Figured here are
digital color images (middle and right columns) of
two specimens of E. fulvus from Bennington Co., VT, each in
apertural and in apical view. The "typical" shell in the top row is
2.55 mm in height (H) and 2.85 mm in diameter (D)
using the method of Pilsbry (1939: xi). The shell in the
bottom row right is 3.2 mm in H, 3.4 mm in D, and is unusually
tall. The shell in the top row is considered by a panel of
experts to be more typical,
thus it was
used for the species comparisons on page one of this feature.
Pilsbry (1946: 236; fig. 117C, 117D) showed line drawings
(left column) of two E. fulvus shells: one from Herkimer Co.,
NY (H 2.4 mm, D 3.1 mm; top row); the other, from Buckfield, ME,
(3.4 mm in both H and D; bottom row). Although only differing by
about a half whorl in growth, the two exhibit a stark difference in
apertural view. The H/D ratio is 0.78 vs. 1.0, the ratio of body
whorl to H (BW/H) as measured at the columellar axis: 1.6/2.4 (0.
66) vs. 1.9/3.4 (0.56), and the ratio of aperture (maximum on
an axis parallel to the columella) to H (A/H): 1.1/2.4 (0.46) vs.
1.3/3.4 (0.37) respectively. These morphometric differences are
attributable to variation in the process of whorl "translation"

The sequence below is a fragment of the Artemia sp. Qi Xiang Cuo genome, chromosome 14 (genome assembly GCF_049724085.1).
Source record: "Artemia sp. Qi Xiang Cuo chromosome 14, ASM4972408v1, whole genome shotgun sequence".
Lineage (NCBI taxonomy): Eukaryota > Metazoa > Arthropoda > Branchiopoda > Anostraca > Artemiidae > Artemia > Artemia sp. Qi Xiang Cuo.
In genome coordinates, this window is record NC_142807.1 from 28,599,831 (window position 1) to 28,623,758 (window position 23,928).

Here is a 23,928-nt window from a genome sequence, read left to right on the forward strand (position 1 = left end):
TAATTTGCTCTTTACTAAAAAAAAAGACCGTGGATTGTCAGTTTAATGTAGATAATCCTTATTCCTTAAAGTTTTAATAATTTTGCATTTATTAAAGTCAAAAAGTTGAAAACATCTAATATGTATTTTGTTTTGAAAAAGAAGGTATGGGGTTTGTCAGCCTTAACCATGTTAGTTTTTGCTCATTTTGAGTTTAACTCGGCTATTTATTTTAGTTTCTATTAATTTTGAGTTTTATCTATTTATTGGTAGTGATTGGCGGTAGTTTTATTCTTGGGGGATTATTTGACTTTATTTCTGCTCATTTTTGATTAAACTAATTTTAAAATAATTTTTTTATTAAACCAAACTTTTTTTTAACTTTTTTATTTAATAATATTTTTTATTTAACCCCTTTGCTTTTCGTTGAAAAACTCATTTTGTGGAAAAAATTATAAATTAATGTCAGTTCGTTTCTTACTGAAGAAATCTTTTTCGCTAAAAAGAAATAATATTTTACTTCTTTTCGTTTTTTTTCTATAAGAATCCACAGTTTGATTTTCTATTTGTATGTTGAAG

producing a smaller spire angle, a more convex (vs. trochoid)
profile, and a relatively smaller aperture in the larger shell.
A similar pattern is seen in the in the Bennington Co. E.
fulvus shells, which also differ by about a half whorl: H/D .89
vs. 0.94, BW/H 1.45/2.55 (0.57) vs. 1.8/3.2 (0.52), A/H 1.33/2.55
(0.42) vs. 1.2/2.2 (0.36) respectively. Is this a paradigmatic
process in this species? Evidence indicates that it is, and it
appears to be a generic characteristic, at least for the North
American species (see previous page). In all instances observed by me, the very juvenile
shells that characteristically dominate populations observed in the
field have wider spire angles than larger shells. It is likely that
this "slimming-down" process continues throughout ontogeny, even
affecting giant specimens such as the two 3.4 mm "atypical" ones
Pilsbry, H. A., 1939. Land Mollusca
of North America (north of Mexico) vol. 1 part 1.
Academy of Natural Sciences, Philadelphia. xvii + pp 1-573 + ix.
Pilsbry, H. A., 1946. Land Mollusca of North America (north of
Mexico) vol. 2 part 1. Academy of Natural Sciences,
Philadelphia. vii + pp 1- 520. Dec. 6.